Summer Bedgood · Saturday February 23, 2013
As I sit here staring at a computer screen and an empty Word document, I struggle with how to begin. After all, at the beginning of the day, as I prepared to watch what I expected to be a great Nationwide Series race, never did I anticipate what we’d be talking about at this moment.
Such a freak accident. It’s not often that fans are impacted directly by what happens on the racetrack; but, as Kyle Larson’s race car flew through the air and into the catchfence, most of us watching immediately knew the consequences of what we had just seen Saturday afternoon. We saw fire, half of Larson’s car in the infield, and a good chunk of the other half, along with a tire and many other pieces, flung into the grandstands. Our stomachs sank, a lump formed in our throat, we said a silent prayer, and collectively held our breaths.
Of course, we now know most of what transpired. Anywhere from 28 to 33 fans were injured, including one child, and at least two listed in critical condition. While details were hard to come by, the most promising news was the part that never came: casualties. While there were some trauma-related injuries, including one life-threatening at first everyone was reported as stable and that was much better than what many of us expected.
However, even if things turn out worse than we anticipated, that’s not why I’m writing this column. I’m not here to point fingers, place blame, or even talk about all of the safety aspects NASCAR needs to consider looking into.
I’m simply here to attempt to be a voice of reason, as hard as that is. Most of us probably don’t know any of the fans who were hurt in the grandstands, but yet so many of us were personally affected by their injuries. Why? Because NASCAR is, in a way, one big family. We might disagree in the strongest way and maybe even be a little mean about it at times. However, when one of our own, from a fan, to a crewman, to a member of the media, to a driver is injured or in any way in danger, we rally around them and want to help. It’s just something that comes along with being part of NASCAR Nation. Saturday was no different.
However, for some reason, we also want someone to blame. On Twitter, there was plenty to go around; someone tried to blame Brad Keselowski for making such a daring move. Others spewed their venom at Regan Smith for blocking. Still others tried to blame NASCAR for allowing restrictor plate racing to exist at all. Fingers were pointed and attempts were made to try and answer the question, “Why?!”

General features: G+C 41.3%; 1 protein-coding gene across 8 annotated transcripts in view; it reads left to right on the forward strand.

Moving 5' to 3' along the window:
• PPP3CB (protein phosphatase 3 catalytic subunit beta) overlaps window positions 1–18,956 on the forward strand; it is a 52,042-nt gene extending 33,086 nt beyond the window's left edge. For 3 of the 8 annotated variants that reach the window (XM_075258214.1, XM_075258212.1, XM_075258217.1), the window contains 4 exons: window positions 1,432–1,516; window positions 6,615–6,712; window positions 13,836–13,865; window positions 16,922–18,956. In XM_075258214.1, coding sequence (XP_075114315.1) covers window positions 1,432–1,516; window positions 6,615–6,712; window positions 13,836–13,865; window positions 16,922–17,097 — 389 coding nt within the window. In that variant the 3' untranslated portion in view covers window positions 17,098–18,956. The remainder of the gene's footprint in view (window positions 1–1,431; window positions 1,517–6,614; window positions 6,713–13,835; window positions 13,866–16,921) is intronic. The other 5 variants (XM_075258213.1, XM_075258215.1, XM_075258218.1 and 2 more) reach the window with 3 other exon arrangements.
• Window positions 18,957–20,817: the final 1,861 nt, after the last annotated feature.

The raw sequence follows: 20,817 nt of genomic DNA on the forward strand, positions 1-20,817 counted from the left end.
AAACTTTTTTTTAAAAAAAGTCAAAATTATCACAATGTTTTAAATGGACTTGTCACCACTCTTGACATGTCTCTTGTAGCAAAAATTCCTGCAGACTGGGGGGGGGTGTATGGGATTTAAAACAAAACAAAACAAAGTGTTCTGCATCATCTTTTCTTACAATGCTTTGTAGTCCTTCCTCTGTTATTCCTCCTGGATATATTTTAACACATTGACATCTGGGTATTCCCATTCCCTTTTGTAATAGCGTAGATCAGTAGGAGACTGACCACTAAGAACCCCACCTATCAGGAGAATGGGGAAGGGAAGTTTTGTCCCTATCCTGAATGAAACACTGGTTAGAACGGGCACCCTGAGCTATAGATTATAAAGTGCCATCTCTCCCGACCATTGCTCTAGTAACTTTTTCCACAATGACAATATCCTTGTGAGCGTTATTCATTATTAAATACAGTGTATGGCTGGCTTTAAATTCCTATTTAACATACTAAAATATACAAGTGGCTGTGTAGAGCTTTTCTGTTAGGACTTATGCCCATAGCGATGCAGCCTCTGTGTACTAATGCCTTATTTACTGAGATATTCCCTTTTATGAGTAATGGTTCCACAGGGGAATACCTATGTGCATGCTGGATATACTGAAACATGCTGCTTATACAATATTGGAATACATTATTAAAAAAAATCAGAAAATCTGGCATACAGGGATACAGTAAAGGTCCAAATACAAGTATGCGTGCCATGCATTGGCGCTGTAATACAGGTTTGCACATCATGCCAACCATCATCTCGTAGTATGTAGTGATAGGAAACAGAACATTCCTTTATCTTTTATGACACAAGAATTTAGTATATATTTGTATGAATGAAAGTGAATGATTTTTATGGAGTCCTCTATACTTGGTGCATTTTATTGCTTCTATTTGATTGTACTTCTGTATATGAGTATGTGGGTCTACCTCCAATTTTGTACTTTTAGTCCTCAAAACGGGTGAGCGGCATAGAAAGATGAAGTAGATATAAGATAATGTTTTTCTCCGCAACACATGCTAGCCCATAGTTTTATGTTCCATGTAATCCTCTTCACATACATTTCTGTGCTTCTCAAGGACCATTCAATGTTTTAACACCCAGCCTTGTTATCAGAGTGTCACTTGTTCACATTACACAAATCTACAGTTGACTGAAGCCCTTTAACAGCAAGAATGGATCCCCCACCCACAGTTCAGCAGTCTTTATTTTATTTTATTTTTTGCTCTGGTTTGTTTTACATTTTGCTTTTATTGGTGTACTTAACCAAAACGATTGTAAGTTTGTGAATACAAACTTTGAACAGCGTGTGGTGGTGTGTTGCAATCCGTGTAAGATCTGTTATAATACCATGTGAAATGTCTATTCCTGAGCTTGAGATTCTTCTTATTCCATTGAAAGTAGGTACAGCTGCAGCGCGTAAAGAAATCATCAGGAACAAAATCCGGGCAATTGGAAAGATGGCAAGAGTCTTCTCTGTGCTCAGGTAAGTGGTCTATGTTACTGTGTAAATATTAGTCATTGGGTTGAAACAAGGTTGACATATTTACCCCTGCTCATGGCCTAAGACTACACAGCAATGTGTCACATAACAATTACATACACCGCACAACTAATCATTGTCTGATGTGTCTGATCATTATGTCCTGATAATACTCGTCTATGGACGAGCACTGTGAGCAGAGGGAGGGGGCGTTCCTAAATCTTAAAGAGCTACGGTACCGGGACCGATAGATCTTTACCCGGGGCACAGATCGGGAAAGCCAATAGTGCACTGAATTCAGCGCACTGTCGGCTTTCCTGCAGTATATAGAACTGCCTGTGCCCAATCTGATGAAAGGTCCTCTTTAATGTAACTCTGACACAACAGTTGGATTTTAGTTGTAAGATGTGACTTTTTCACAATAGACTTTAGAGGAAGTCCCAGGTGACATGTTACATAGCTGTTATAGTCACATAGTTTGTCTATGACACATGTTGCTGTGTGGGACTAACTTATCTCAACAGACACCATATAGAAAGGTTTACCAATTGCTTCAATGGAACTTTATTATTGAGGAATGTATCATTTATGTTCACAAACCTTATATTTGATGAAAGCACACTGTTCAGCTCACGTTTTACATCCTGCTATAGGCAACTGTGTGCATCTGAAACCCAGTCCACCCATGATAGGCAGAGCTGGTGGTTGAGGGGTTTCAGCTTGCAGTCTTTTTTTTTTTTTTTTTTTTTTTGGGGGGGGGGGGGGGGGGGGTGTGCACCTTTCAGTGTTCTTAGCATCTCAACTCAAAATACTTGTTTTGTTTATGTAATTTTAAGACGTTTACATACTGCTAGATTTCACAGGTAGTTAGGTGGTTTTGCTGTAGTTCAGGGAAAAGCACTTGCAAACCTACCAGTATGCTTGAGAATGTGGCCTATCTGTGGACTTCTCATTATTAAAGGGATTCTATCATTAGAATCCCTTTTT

But that’s not constructive. It’s not helpful, and it certainly won’t give those people in the grandstands their health back. Yes, NASCAR needs to look into why this happened beyond simple physics and what, if anything, can be done to ensure that it never happens again. And if the sport has shown that they care about anything, in recent years it’s the safety of every single person inside that racetrack.
In the meantime, it would be much more helpful for everyone to rally around each other, NASCAR and the drivers included. Simply think back to the introduction of every new generation of cars, especially in the past decade. What was emphasized more than anything? Safety. From the roll cages, the driver’s seat, the HANS device, and everything in between, every single time NASCAR makes a change to the car they make it safer.
Additionally, we should recall when Brad Keselowski and Carl Edwards had their incident in 2009, when several fans in the grandstands were injured as a result. NASCAR immediately looked at the catchfence and did their best to fix the problem.
Safety is NASCAR’s number one concern. There is no doubt about that. In fact, I would suffice it to say that we more than likely would have had some deaths at the racetrack — both in the grandstands and on Daytona’s asphalt — if not for their improvements to the way these cars were built these past several years. Unfortunately, you can never, ever prepare for everything. As I said before, today was a freak accident. We likely won’t see the same thing for a long time, if ever. Does that mean NASCAR shouldn’t do anything about it? No, but it does mean we should manage our outrage. If NASCAR, Daytona, or the drivers had been able to foresee something like this horror, they would have done something about it a long time ago.
This point is in no means my way of saying we should be OK with what happened. On the contrary! My heart breaks for fans who used this day as a vacation for their family, only to wind up in the hospital for something completely out of their control. It’s one thing for a competitor to be injured in a sport that is well known for its danger and carnage; but for a spectator who is there for nothing other than supporting the driver and the sport they love? Unthinkable.
The main point I’m making here is simple: direct your emotions in the right place. Instead of being angry at the competitors, say a prayer for the victims. Rather than send an angry letter to NASCAR, send a supportive tweet to the fans who were there and saw things that they will never be able to erase from their memories. Don’t jump to conclusions about what happened and instead rest assured that we will not look back on this day in vain. Changes will be made, for certain in the future and both fans and competitors will be safer because of it.
And if you’re heading to the racetrack this weekend or any time this season, be sure to hug your family and maybe share a beverage with your neighbors in the grandstands. Not because of what might happen, but because you are a part of a great big family known as NASCAR Nation. What could be better than that?
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